5 of 5 people found the following review helpful
War, Greed, Lust, Violence, and Brutality in the 17th-Century Caribbean 1 Sept. 2005
By Takipsilim - Published on
Format: Paperback
The Spanish Main in the 1600's was a hot bed for European colonial rivalry. Places would shift ownership constantly as France, England, and the Netherlands fought to pry dominance away from Spain. Displaced French colonists sought a rural livelihood in Hispaniola (now Haiti and Dominican Republic) then nearby Tortuga (a part of modern Haiti). Living by hunting wild cattle, they sold the hides to the Dutch. These hinterland dwellers had a way of smoke-drying beef that they learned from Carib-Indians who survived Spanish extermination. They would smoke the meat on wooden frames so that it could be used in the future. The wooden frames were called "boucans", hence the practitioners of the craft were called "Boucaniers". The Spaniards resented the presence of the foreigners, and made efforts to drive them out. The harassed Frenchmen were joined by other French and English islanders who coalesced to thwart this threat and became known to history as "Buccaneers".

"The Buccaneers of America" narrates the unique and sordid life these men lived in an age and land of lawlessness and savagery. The author, said to be a Frenchman who retired to Holland after residing in the Caribbean because of religious turmoil in France, writes of his initial employ with the French West India Company. As was the custom of the time, indentured servants could be sold by their employers and the luckless author, being one, found himself at the mercy of masters with varying degrees of humanity. Eventually finding himself free after his contract ended and left with nothing but what he wore, he decided to join the Buccaneers. And the beginning of his tale unfolded. He chronicles the lifestyle of these men and how they winded up in their profession. He describes their constant battles with the Spanish, their excellent marksmanship and unsullied bravery, becoming some of the best unoffical soldiers of the time. He vividly recounts the story of Jean-David Nau, better known as the dreaded L'Ollonais, perhaps the most brutal individual Pirate in history. He narrates in gruesome detail the infernal nature of this creature as he coerces men to follow his trail of blood and conquest, highlighting to the infamous scene where he hacks a prisoner's chest and snatches the still beating heart and gnaws it in front of horrified captives and crewmen. Exquemelin devoted the second half of the work to Henry Morgan, the most successful buccaneer in history and one of the most ruthless and audacious commanders of all time. With modest numbers of men he sacked prominent cities against larger bodies of men with better arms, culminating in the sack of Panama. He depicts in grisly detail the cruelty of the buccaneers and their loose and democratic way of life. There is a strong bias against the Spaniards, and this may affect his text somewhat, but considering the well-known brutality of the former, his issues may be understood. He also gives a fascinating picture of everyday Caribbean life in the 17th-Century, describing in detail life in the tropics: the land, animals, and natives are all given a clear-eyed view by the observant and scrutinizing adventurer.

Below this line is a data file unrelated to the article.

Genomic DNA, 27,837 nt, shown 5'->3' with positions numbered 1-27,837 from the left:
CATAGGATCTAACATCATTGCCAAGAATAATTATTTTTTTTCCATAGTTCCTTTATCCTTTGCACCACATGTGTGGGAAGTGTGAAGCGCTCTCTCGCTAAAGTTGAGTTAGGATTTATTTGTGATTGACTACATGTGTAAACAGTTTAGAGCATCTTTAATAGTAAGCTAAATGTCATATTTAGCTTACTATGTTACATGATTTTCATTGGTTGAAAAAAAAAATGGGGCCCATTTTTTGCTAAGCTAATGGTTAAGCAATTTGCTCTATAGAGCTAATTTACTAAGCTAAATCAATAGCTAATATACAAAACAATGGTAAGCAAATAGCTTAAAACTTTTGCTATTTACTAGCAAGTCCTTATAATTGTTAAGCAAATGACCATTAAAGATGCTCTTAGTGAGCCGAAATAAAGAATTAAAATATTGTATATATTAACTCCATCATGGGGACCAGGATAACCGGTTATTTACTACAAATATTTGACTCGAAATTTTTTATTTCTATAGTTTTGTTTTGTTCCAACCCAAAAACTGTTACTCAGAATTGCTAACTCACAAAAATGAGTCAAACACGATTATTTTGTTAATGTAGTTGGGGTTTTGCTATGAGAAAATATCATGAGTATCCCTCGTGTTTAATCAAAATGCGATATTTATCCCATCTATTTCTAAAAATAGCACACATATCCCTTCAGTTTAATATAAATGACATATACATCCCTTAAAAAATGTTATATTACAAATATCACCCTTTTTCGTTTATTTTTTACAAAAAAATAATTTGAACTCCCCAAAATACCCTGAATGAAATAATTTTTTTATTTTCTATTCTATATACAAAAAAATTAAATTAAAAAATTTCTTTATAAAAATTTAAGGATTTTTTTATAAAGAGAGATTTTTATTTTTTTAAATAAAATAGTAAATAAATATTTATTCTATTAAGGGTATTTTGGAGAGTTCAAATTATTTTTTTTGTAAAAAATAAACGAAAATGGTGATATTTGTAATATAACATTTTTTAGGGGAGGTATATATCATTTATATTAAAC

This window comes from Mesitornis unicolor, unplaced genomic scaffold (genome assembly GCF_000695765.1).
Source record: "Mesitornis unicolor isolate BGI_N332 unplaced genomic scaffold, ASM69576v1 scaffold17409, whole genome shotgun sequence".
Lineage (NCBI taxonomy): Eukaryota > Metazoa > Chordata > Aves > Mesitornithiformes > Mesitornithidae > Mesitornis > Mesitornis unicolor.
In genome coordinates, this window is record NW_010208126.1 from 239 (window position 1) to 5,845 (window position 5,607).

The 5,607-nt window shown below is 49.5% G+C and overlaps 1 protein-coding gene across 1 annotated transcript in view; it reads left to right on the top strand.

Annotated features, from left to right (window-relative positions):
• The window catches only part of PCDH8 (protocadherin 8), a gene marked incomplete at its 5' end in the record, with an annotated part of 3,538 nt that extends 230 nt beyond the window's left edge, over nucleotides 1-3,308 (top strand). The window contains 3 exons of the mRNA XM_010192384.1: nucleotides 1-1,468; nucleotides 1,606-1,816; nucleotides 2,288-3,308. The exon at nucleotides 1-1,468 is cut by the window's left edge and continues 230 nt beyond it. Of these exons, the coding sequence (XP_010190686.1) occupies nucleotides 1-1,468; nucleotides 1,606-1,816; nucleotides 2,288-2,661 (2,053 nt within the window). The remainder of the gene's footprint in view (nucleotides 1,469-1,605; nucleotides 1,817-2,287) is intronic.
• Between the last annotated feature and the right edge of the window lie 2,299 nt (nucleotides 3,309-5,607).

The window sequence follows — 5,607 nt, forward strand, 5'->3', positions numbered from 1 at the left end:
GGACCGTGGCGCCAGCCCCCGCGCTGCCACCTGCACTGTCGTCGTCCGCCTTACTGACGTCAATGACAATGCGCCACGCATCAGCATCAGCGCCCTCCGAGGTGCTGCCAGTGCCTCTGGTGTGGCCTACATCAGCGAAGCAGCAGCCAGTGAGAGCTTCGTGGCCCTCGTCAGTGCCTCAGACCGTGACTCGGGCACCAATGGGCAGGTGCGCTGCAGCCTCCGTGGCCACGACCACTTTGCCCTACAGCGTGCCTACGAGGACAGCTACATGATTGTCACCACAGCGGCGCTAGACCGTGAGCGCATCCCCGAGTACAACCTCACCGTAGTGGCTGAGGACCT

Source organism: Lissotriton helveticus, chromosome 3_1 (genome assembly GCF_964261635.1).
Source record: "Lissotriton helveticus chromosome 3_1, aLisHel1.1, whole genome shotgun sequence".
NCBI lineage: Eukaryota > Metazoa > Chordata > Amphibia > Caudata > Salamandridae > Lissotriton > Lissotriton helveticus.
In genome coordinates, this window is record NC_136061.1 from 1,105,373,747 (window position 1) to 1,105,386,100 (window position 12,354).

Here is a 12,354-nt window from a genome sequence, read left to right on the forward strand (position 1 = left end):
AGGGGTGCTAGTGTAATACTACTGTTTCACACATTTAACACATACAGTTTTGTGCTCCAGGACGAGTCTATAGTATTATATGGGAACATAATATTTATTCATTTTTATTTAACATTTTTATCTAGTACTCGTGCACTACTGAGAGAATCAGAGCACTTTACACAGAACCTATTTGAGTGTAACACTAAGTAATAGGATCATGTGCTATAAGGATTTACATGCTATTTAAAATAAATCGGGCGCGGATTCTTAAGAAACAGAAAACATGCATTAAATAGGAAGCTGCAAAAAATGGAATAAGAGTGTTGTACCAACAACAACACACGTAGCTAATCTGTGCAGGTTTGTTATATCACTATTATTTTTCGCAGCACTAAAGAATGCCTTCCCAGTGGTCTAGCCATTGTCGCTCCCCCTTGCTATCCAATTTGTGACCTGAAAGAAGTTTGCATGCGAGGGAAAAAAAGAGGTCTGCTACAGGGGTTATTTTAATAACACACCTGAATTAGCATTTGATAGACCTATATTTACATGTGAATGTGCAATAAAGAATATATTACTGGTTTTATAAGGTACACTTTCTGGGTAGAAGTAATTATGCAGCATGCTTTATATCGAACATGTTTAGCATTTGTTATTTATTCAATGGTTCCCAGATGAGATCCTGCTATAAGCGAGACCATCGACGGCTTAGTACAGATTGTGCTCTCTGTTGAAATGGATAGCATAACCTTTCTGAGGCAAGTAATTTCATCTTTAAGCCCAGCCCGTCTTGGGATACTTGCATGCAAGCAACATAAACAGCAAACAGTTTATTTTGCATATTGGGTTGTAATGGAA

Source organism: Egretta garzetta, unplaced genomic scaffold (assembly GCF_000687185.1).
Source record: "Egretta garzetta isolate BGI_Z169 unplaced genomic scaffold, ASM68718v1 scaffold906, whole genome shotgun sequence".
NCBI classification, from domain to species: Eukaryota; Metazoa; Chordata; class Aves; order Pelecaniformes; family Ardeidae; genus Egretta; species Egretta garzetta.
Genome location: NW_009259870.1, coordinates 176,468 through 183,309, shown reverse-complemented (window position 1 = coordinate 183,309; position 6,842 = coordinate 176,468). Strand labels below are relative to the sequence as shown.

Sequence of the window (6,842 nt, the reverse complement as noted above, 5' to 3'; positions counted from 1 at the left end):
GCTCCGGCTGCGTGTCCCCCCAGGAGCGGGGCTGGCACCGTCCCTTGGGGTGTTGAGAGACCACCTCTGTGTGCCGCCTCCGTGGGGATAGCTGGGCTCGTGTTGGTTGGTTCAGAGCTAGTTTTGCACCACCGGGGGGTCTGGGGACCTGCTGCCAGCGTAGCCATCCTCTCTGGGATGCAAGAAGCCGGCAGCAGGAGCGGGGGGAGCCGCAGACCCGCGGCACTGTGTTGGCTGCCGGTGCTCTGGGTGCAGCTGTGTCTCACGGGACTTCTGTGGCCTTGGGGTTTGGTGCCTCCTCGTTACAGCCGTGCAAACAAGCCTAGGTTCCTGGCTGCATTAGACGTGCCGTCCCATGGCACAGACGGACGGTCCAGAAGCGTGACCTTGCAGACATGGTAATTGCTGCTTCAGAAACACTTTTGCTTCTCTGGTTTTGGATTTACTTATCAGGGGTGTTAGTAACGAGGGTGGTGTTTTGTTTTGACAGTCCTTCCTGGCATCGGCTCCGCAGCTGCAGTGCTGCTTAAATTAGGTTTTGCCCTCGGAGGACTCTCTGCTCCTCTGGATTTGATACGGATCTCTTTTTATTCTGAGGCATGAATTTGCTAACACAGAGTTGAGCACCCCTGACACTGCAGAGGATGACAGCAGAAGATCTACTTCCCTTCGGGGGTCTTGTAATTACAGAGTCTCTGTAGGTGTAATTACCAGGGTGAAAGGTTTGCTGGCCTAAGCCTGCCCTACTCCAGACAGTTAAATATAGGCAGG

Written in Dutch and published in 1678 as "De Americaensche Zee-Rovers", the book was a bestseller in it's time and reprinted in major European languages, introducing the continent to the immoral backward vagabondage the book's subjects led. The only primary work to depict this period in world history, Exquemelin's seminal tome is an invaluable and remarkable account of a peek into the Western world's more barbarous and less civil past.